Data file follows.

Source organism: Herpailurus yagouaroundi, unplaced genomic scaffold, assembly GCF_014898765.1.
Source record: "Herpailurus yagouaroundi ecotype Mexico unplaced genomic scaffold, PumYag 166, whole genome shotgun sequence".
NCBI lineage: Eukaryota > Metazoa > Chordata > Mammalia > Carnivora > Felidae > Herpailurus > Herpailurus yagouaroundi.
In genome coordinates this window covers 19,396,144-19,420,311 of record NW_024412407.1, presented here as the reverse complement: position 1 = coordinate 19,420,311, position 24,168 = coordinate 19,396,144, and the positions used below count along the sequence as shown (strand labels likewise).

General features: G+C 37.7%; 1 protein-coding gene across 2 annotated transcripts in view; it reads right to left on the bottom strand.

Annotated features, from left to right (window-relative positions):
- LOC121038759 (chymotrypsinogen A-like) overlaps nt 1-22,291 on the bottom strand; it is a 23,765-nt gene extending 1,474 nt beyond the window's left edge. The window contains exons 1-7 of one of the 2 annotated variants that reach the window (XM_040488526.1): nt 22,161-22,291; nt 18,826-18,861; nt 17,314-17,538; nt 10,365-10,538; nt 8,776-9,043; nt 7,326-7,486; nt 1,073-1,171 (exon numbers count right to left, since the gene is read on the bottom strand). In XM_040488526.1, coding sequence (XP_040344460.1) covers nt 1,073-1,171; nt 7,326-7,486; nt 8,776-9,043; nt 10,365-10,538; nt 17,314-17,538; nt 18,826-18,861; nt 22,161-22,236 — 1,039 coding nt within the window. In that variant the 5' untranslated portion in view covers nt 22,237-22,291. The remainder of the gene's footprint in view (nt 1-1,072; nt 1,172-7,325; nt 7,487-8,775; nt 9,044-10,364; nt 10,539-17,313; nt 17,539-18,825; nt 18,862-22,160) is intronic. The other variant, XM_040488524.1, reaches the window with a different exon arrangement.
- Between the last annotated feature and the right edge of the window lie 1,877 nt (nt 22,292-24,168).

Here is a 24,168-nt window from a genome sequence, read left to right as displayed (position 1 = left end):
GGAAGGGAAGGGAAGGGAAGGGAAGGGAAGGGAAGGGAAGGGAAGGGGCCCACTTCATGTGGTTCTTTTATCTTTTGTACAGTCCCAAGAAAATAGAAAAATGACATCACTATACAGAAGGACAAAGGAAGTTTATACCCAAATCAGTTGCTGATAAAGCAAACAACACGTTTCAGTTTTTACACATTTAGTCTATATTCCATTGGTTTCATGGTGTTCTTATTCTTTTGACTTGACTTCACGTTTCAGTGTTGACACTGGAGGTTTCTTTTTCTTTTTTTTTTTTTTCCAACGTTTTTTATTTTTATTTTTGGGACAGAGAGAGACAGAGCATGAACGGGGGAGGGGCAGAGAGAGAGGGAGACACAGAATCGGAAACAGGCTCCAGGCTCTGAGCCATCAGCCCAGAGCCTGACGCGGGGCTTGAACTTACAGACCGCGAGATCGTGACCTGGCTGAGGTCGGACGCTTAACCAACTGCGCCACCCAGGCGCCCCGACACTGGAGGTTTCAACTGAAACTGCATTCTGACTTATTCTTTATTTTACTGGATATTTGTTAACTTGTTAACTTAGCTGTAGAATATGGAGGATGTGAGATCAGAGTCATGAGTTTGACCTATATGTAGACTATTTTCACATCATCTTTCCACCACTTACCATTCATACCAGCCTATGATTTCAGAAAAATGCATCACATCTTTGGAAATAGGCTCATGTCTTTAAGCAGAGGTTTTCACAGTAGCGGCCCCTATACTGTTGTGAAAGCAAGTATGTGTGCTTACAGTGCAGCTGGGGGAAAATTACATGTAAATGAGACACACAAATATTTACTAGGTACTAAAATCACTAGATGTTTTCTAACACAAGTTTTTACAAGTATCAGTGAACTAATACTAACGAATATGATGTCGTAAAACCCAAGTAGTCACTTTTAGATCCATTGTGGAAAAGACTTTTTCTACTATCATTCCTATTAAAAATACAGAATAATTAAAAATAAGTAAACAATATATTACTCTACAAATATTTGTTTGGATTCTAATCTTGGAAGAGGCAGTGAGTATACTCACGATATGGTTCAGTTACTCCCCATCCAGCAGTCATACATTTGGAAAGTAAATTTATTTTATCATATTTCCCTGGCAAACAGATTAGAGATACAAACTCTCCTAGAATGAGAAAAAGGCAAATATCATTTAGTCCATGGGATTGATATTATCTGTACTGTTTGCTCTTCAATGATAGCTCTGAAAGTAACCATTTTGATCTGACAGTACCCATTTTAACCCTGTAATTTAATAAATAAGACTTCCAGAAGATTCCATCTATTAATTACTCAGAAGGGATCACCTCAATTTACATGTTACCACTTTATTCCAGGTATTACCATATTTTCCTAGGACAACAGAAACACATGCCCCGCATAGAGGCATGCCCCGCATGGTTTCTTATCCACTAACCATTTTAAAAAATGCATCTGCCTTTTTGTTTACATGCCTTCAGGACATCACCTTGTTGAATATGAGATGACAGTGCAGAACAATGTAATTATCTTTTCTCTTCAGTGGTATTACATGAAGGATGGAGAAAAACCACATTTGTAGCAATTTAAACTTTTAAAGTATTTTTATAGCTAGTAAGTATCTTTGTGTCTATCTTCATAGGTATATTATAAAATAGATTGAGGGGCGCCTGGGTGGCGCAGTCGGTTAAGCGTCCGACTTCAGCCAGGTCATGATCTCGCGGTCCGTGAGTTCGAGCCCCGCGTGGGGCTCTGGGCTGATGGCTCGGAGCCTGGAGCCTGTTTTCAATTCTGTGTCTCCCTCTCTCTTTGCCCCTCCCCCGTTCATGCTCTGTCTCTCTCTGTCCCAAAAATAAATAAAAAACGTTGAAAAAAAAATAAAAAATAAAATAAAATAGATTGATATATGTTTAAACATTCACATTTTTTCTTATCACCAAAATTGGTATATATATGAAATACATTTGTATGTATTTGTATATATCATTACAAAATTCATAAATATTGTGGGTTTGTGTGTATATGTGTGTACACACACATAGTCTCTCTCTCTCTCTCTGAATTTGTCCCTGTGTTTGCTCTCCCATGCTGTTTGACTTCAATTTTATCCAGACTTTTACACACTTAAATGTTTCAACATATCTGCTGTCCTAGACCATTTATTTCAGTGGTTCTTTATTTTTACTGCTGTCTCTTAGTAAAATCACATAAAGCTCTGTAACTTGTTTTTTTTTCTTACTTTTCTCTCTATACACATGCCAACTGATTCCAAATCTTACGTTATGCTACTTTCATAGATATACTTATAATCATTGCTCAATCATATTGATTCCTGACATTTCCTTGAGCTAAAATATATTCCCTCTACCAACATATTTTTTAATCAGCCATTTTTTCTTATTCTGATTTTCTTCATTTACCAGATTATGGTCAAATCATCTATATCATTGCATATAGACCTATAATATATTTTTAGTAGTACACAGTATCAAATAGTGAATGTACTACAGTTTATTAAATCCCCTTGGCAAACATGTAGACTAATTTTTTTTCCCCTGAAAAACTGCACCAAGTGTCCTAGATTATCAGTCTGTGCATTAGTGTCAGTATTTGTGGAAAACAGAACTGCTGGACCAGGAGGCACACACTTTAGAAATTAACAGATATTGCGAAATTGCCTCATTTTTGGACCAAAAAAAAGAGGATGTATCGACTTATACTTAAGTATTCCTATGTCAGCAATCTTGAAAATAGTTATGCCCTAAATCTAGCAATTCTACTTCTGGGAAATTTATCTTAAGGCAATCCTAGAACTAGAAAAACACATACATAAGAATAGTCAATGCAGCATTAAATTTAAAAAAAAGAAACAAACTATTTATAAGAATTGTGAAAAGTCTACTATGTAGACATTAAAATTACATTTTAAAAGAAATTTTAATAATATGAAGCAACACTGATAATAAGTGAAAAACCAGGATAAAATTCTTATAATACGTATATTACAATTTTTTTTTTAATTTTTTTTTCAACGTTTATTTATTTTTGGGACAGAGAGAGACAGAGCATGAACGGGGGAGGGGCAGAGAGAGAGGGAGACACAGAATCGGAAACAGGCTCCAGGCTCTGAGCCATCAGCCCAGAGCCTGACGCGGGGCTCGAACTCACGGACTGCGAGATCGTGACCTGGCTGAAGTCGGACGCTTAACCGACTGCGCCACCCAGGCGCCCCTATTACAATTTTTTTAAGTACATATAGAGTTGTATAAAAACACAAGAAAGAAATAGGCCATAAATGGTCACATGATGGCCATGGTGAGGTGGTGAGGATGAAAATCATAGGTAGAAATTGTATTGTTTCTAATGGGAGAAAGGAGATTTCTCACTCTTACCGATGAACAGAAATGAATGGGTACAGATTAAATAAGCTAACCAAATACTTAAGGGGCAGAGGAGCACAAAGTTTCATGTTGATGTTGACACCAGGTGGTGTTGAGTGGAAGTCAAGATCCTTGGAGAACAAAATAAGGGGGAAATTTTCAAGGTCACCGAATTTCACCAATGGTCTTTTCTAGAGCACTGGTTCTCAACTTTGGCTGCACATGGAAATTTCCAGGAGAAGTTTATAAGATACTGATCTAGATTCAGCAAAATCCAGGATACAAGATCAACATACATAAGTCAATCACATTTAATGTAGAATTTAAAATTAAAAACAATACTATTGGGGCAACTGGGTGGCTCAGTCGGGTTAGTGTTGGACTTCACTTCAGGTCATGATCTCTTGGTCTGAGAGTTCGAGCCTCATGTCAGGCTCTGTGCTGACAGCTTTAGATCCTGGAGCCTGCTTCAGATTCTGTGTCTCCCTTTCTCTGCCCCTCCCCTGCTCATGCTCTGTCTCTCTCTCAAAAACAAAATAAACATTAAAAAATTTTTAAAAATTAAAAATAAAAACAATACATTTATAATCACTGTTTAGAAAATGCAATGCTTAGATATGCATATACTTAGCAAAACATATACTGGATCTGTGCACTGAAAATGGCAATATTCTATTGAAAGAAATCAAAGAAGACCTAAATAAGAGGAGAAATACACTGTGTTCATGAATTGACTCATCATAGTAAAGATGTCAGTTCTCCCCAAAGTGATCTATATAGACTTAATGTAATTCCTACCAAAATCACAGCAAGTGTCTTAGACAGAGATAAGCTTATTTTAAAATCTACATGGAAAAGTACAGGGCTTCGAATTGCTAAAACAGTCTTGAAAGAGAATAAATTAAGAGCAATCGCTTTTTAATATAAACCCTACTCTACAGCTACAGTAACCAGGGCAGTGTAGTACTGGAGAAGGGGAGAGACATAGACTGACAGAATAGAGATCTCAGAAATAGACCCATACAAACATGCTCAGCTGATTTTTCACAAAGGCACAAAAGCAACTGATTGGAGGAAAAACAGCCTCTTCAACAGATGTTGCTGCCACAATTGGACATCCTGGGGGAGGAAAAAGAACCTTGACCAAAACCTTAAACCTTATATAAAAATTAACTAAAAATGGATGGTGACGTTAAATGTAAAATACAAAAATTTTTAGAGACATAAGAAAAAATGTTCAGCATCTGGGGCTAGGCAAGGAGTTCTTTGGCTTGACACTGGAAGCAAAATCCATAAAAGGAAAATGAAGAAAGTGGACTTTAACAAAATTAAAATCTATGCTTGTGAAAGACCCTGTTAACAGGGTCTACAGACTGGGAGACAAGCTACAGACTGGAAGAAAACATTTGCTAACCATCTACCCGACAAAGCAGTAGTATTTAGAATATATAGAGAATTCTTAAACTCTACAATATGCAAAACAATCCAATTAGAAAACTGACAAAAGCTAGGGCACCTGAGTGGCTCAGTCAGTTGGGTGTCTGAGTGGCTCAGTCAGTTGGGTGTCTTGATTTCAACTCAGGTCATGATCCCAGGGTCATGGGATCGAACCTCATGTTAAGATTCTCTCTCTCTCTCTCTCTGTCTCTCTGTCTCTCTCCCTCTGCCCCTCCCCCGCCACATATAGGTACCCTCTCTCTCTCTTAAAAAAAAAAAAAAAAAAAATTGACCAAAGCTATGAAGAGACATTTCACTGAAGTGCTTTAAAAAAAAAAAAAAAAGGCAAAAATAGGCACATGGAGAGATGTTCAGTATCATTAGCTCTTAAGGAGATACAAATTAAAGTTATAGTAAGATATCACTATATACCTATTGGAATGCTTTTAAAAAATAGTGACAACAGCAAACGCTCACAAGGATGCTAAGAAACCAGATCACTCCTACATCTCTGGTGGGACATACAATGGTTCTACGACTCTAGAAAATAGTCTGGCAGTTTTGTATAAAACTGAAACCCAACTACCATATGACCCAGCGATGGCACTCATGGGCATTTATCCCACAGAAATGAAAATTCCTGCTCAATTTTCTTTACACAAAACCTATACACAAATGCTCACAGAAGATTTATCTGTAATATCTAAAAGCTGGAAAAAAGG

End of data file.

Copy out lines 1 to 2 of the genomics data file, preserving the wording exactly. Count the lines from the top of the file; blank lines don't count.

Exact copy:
Source organism: Herpailurus yagouaroundi, unplaced genomic scaffold, assembly GCF_014898765.1.
Source record: "Herpailurus yagouaroundi ecotype Mexico unplaced genomic scaffold, PumYag 166, whole genome shotgun sequence".